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Marine Ecology Progress Series

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MEPS 533:1-13 (2015)  -  DOI: https://doi.org/10.3354/meps11430

FEATURE ARTICLE
Blood parasite biodiversity of reef-associated fishes of the eastern Caribbean

Courtney A. Cook1, Paul C. Sikkel1,2, Lance P. Renoux2, Nico J. Smit1,*

1Water Research Group, Unit for Environmental Sciences and Management, North-West University, Potchefstroom 2520, South Africa
2Department of Biological Sciences and Environmental Sciences Program, Arkansas State University, State University, Arkansas, USA
*Corresponding author:

ABSTRACT: Parasitic micro-organisms can influence multiple ecological processes, from growth, mortality, and behavior, to community structure and trophic interactions, yet are typically ignored components of marine biodiversity. We collected 1298 blood samples from reef fishes off 6 eastern Caribbean islands, representing 27 families, 57 genera and 103 species, including invasive Indo-Pacific lionfish. Members of 14 species from 8 families were infected, comprising damselfishes (Pomacentridae), parrotfishes (Scaridae), mullet (Mugilidae), jacks (Caranjidae), Blennies (Blenneidae and Labrisomidae), snappers (Lutjanidae), and angelfishes (Pomacanthidae). None of the 8 distinct blood parasites found fit descriptions of other Caribbean parasites, but resembled typical Haemogregarina-like intraerythrocytic parasites and Haemohormidium-like parasites collected from fishes on the Great Barrier Reef (GBR), Australia. No blood parasites were found in lionfish and there was surprisingly little overlap in the families of Caribbean and GBR fishes. Most infected species were strongly diurnal. The high incidence of infection in Stegastes damselfishes was particularly surprising and has potentially important ecological consequences, given that damselfishes influence benthic community structure and are prey for reef piscivores. Gnathiid isopods, an apparent vector of apicomplexan blood parasites in other systems, were common at sampling sites and collected for use in transmission experiments. Haemogregarina-like parasites were taken up by gnathiids that fed on infected blennies. By comparison, when gnathiids fed on Stegastes damselfish infected with a Haemohormidium-like parasite, no parasites were found. This study reveals the high biodiversity of haemoparasites infecting eastern Caribbean reef fishes, and highlights the need for additional research throughout the Caribbean and in other tropical reef systems.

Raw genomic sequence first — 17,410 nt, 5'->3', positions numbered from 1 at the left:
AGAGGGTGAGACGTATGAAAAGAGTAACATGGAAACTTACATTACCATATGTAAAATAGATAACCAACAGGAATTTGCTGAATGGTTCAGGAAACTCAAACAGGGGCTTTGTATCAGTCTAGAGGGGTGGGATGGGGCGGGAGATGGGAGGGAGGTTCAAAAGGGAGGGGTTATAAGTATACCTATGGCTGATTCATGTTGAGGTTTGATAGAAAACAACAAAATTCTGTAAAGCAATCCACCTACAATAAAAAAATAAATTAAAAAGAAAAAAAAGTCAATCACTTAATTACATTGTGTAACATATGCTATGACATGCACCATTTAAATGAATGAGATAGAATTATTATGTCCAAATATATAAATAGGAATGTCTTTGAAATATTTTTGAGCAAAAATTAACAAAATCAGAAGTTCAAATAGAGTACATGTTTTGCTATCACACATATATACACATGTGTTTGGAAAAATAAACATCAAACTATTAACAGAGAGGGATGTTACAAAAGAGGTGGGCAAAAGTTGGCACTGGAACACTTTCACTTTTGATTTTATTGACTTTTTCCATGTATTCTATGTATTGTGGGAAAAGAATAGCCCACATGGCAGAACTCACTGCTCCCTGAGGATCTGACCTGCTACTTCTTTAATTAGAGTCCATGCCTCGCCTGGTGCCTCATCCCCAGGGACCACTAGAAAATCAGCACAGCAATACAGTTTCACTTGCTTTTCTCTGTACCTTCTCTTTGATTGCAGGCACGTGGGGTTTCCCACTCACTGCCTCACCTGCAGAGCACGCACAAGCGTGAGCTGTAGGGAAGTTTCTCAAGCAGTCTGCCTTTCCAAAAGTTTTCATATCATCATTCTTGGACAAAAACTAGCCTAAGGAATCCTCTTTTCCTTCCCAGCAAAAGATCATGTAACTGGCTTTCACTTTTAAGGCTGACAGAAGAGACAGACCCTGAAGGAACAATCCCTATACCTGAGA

KEY WORDS: Coral reefs · Marine reserves · Recovery rates · Spatial comparisons · Temporal monitoring · Philippines


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Cite this article as: Cook CA, Sikkel PC, Renoux LP, Smit NJ (2015) Blood parasite biodiversity of reef-associated fishes of the eastern Caribbean. Mar Ecol Prog Ser 533:1-13. https://doi.org/10.3354/meps11430

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